Leith Anderson is president emeritus of the National Association of Evangelicals and pastor emeritus of Wooddale Church in Eden Prairie, Minnesota. He served as NAE president from 2007–2019, after twice serving as interim president. He served as senior pastor of Wooddale Church for 35 years before retiring in 2011. He has been published in many periodicals and has written over 20 books. Anderson has a Doctor of Ministry degree from Fuller Theological Seminary, and is a graduate of Moody Bible Institute, Bradley University and Denver Seminary.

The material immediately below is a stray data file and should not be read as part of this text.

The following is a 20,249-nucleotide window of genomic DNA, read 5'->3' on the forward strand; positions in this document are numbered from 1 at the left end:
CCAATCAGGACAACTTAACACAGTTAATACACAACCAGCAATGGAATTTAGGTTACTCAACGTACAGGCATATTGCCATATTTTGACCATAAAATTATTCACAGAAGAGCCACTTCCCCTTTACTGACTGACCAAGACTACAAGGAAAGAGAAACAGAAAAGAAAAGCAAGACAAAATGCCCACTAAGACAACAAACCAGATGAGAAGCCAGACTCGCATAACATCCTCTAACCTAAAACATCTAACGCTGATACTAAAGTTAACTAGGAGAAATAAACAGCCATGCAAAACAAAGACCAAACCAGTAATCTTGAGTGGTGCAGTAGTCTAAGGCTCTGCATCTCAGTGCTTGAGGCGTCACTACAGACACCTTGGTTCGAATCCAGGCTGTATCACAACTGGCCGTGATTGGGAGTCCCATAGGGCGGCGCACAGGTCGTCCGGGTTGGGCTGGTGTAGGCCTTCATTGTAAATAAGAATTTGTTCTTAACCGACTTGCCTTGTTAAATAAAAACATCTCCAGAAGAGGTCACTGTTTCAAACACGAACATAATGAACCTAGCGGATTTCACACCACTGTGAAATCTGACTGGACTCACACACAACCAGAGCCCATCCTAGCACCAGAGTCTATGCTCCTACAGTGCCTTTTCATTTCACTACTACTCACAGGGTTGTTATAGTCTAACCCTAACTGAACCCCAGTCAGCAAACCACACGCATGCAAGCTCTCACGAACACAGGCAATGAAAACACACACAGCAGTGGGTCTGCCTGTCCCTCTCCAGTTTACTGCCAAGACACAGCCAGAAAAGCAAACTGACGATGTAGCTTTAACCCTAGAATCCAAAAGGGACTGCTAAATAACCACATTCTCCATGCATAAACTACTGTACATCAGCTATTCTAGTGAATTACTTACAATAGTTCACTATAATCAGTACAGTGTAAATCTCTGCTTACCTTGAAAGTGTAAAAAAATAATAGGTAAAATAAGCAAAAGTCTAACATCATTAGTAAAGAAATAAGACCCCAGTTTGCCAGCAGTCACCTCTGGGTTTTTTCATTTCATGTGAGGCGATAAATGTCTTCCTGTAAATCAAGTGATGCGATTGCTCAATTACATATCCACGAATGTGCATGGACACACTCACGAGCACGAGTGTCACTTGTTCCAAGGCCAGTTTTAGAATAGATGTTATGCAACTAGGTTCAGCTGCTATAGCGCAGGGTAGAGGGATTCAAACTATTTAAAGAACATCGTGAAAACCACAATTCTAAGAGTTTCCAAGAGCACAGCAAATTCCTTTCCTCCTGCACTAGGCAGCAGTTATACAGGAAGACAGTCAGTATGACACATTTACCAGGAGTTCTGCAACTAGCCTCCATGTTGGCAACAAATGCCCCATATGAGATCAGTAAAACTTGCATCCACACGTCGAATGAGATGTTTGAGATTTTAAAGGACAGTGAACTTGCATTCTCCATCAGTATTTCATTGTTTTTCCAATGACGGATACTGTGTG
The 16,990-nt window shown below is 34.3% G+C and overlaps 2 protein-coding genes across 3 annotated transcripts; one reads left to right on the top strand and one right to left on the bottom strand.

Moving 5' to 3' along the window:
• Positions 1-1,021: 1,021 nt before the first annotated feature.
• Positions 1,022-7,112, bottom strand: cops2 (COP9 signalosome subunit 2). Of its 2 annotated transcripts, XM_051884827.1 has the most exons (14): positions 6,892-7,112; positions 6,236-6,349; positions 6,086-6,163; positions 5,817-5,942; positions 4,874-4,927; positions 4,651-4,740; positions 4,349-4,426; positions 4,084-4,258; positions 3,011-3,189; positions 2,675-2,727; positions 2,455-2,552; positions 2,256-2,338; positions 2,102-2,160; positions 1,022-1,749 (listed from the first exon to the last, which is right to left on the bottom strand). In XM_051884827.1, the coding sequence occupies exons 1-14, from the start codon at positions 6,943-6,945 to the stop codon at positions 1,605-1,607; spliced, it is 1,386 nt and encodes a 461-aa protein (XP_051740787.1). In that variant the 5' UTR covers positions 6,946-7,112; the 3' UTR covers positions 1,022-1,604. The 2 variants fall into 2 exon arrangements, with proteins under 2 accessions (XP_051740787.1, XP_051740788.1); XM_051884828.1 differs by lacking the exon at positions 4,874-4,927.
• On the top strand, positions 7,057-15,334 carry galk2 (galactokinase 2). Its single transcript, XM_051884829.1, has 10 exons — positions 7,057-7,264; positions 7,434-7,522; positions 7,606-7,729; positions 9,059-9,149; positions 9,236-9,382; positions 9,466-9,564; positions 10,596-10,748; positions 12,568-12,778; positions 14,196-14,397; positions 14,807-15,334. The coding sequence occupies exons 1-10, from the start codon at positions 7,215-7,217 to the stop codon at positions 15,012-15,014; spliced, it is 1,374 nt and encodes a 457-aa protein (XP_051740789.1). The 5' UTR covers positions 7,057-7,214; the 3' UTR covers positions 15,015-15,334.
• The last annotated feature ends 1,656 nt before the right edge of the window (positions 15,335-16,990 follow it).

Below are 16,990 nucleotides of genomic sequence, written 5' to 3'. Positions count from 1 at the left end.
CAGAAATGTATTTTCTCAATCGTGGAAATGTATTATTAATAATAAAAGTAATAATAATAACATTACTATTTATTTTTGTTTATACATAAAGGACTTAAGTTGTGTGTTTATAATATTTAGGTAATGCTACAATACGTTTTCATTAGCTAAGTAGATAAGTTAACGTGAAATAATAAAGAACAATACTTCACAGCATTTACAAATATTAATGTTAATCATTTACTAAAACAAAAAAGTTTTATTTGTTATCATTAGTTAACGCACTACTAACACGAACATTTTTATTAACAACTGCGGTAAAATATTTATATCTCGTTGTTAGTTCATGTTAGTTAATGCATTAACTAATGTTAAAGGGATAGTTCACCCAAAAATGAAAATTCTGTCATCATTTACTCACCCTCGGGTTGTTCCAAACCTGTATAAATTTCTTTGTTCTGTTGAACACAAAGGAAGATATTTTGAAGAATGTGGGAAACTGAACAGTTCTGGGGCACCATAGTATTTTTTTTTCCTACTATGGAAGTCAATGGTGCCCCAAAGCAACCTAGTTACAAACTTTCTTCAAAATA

Researchers have asked evangelicals what they think about same-sex marriage, science, the death penalty, immigration, and, especially, whom they plan to vote for in the upcoming election.
That’s understandable. Americans who identify as white evangelicals remain a powerful voting bloc in the United States — representing 1 out of every 5 voters in recent presidential elections, according to The Pew Research Center. And most — about 8 in 10 — have voted Republican in at least one election. So it’s no surprise that Donald Trump recently proclaimed, “I am an evangelical.”
But who is an evangelical? Many pollsters and journalists assume that evangelicals are white, suburban, American, Southern, and Republican, when millions of self-identifying evangelicals fit none of these descriptions.